Kaye Scholer Represents Kansas District Court Judge Threatening Legal Challenge to Judicial Budget Bill

July 27, 2015

Earlier this month, Kaye Scholer, together with the Brennan Center for Justice at NYU School of Law and the Kansas law firm of Irigonegaray & Associates, filed a brief on behalf of Judge Larry Solomon, Chief Judge for Kansas’ 30th judicial district, threatening to file a legal challenge to a controversial judicial budget bill that could defund the state’s entire judiciary. 

The budgeting bill, which Kansas Governor Sam Brownback signed last month, conditions court funding on a 2014 law that stripped the Kansas Supreme Court of administrative authority over district courts, stipulating that if any court strikes down the 2014 law, the judiciary will lose its entire budget.

Kaye Scholer, Brennan Center and Irigonegaray filed a petition for a declaratory judgment in state court in Kansas seeking to invalidate a law signed last spring by Governor Brownback and aimed at wresting from the Kansas Supreme Court its constitutional authority to administer the state’s unified court system. Judge Solomon argues that the law—which many in the state view as apparent retaliation for the Kansas Supreme Court’s unfavorable decision at the time in a case regarding the state’s system of educational funding—violates the separation of powers doctrine and is unconstitutional.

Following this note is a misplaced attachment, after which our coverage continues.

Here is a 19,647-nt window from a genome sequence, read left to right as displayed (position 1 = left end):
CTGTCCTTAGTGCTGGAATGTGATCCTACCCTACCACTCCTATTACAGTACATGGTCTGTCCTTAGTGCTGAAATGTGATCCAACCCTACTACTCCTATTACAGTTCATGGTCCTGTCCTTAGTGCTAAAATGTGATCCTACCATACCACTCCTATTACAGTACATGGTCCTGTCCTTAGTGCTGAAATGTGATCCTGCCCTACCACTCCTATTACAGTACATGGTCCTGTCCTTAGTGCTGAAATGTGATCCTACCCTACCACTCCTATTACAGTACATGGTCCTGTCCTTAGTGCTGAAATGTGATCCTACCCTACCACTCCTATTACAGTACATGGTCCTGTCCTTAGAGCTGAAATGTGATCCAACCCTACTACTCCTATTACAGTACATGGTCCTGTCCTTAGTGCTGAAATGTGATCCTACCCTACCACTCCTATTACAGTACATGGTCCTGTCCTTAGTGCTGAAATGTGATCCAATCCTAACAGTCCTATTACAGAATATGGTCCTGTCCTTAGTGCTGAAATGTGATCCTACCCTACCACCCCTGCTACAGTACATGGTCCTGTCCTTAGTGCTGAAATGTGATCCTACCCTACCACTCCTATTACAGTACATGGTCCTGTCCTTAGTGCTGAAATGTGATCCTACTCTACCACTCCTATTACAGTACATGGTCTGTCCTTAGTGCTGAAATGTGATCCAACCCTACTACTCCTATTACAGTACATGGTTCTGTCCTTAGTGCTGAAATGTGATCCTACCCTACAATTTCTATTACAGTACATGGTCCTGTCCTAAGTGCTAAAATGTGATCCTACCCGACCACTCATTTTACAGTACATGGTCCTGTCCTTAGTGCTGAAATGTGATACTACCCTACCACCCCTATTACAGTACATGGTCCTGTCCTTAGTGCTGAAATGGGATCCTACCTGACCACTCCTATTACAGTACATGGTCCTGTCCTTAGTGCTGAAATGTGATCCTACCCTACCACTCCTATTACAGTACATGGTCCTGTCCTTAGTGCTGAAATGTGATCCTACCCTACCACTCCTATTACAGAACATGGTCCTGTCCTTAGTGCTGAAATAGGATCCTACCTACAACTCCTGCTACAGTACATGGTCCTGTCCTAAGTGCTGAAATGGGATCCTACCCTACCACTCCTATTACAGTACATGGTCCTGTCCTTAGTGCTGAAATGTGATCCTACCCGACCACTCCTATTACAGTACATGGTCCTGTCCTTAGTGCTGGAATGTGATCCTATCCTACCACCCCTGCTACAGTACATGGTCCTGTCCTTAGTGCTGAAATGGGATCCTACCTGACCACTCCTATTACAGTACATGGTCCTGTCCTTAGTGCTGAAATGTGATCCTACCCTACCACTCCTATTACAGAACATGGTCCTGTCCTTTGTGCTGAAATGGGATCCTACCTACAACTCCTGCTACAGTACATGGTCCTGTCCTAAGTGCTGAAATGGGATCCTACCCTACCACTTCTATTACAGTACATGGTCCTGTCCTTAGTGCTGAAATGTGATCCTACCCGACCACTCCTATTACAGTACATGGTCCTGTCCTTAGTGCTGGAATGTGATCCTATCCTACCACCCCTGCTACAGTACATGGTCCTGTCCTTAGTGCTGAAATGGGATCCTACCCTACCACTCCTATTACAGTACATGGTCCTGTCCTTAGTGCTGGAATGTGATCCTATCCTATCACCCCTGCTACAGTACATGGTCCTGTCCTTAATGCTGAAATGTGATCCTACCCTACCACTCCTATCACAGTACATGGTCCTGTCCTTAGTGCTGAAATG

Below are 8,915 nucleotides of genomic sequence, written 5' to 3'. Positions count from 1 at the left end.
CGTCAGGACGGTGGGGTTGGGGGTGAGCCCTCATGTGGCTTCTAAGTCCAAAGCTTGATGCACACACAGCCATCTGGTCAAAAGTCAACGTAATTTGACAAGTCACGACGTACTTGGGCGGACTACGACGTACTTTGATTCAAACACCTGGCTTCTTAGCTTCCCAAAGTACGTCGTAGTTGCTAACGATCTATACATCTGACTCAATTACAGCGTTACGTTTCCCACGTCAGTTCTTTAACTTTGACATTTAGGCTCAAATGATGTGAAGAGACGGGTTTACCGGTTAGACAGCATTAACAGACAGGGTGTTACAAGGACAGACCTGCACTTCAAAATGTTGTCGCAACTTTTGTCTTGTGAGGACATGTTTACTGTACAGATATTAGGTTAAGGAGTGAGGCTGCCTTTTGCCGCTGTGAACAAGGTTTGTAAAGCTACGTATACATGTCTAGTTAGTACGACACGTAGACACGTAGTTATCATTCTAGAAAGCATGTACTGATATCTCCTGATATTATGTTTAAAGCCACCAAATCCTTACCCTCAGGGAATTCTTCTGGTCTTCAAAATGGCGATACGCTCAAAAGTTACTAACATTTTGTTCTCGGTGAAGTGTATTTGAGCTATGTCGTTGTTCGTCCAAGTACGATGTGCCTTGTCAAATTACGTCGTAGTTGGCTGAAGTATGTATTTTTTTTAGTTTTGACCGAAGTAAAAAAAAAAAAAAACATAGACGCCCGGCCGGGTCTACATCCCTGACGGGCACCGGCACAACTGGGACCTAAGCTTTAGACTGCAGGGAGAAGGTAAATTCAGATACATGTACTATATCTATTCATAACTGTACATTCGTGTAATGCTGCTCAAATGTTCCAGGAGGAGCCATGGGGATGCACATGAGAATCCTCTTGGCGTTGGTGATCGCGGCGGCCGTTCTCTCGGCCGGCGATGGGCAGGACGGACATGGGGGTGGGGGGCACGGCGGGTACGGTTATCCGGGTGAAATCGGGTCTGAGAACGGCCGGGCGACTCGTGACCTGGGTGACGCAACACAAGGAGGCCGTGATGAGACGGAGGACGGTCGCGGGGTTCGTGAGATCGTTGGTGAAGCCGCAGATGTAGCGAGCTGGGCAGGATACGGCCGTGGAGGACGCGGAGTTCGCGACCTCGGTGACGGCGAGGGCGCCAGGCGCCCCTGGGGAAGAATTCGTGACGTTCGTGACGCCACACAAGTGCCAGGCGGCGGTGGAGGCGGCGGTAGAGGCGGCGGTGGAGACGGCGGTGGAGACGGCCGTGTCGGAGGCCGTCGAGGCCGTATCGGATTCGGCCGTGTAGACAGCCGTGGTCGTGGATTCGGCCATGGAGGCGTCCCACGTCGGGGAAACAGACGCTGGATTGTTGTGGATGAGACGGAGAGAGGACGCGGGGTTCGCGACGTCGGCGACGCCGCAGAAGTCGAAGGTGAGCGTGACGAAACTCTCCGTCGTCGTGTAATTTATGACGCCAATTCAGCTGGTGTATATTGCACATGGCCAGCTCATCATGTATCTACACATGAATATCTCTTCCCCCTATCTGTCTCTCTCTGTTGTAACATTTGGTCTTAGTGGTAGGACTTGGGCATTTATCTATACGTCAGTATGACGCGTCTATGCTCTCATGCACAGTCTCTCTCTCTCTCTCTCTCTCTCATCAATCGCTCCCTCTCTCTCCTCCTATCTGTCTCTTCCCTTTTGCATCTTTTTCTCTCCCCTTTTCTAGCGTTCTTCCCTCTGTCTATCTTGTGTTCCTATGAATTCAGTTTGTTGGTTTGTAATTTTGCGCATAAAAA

“It is hard to imagine a more naked attempt to intimidate the courts, or one that so threatens the public’s confidence in an independent and impartial judiciary,” said Litigation Special Counsel Randy Sherman, who is leading our pro bono efforts in this case. “It is unconscionable that the legislature would attempt to condition the entire judicial budget on the outcome of a pending lawsuit.”

In the July brief, Judge Solomon asked the Shawnee County District Court to strike down the 2014 law and threatened a separate legal challenge to the budgeting bill.

In addition to Randy Sherman, the Kaye Scholer team includes Associates Charles Kreafle and David Giroux, with invaluable assistance at an earlier stage from Litigation Special Counsel Jane Parver and Associates Mike Gruver and Kimberly Gelfand.

» Read our earlier coverage.

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